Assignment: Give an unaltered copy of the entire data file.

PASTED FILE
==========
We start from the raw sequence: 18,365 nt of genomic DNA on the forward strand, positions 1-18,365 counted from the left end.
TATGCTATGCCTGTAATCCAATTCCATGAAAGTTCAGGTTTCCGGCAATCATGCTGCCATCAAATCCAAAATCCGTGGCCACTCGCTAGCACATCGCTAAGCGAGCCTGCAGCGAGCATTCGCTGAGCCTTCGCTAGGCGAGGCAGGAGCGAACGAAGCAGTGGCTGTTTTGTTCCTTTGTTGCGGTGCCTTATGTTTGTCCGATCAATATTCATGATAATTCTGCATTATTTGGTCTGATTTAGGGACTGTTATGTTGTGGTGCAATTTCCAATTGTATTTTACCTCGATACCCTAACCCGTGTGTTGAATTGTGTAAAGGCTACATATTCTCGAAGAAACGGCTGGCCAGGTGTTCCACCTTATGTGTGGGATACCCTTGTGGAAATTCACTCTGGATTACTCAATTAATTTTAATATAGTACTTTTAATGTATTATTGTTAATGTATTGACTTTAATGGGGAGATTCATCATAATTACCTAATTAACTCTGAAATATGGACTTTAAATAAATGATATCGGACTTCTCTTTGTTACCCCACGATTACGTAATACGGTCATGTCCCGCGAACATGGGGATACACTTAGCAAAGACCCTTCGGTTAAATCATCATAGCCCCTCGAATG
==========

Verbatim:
We start from the raw sequence: 18,365 nt of genomic DNA on the forward strand, positions 1-18,365 counted from the left end.
TATGCTATGCCTGTAATCCAATTCCATGAAAGTTCAGGTTTCCGGCAATCATGCTGCCATCAAATCCAAAATCCGTGGCCACTCGCTAGCACATCGCTAAGCGAGCCTGCAGCGAGCATTCGCTGAGCCTTCGCTAGGCGAGGCAGGAGCGAACGAAGCAGTGGCTGTTTTGTTCCTTTGTTGCGGTGCCTTATGTTTGTCCGATCAATATTCATGATAATTCTGCATTATTTGGTCTGATTTAGGGACTGTTATGTTGTGGTGCAATTTCCAATTGTATTTTACCTCGATACCCTAACCCGTGTGTTGAATTGTGTAAAGGCTACATATTCTCGAAGAAACGGCTGGCCAGGTGTTCCACCTTATGTGTGGGATACCCTTGTGGAAATTCACTCTGGATTACTCAATTAATTTTAATATAGTACTTTTAATGTATTATTGTTAATGTATTGACTTTAATGGGGAGATTCATCATAATTACCTAATTAACTCTGAAATATGGACTTTAAATAAATGATATCGGACTTCTCTTTGTTACCCCACGATTACGTAATACGGTCATGTCCCGCGAACATGGGGATACACTTAGCAAAGACCCTTCGGTTAAATCATCATAGCCCCTCGAATG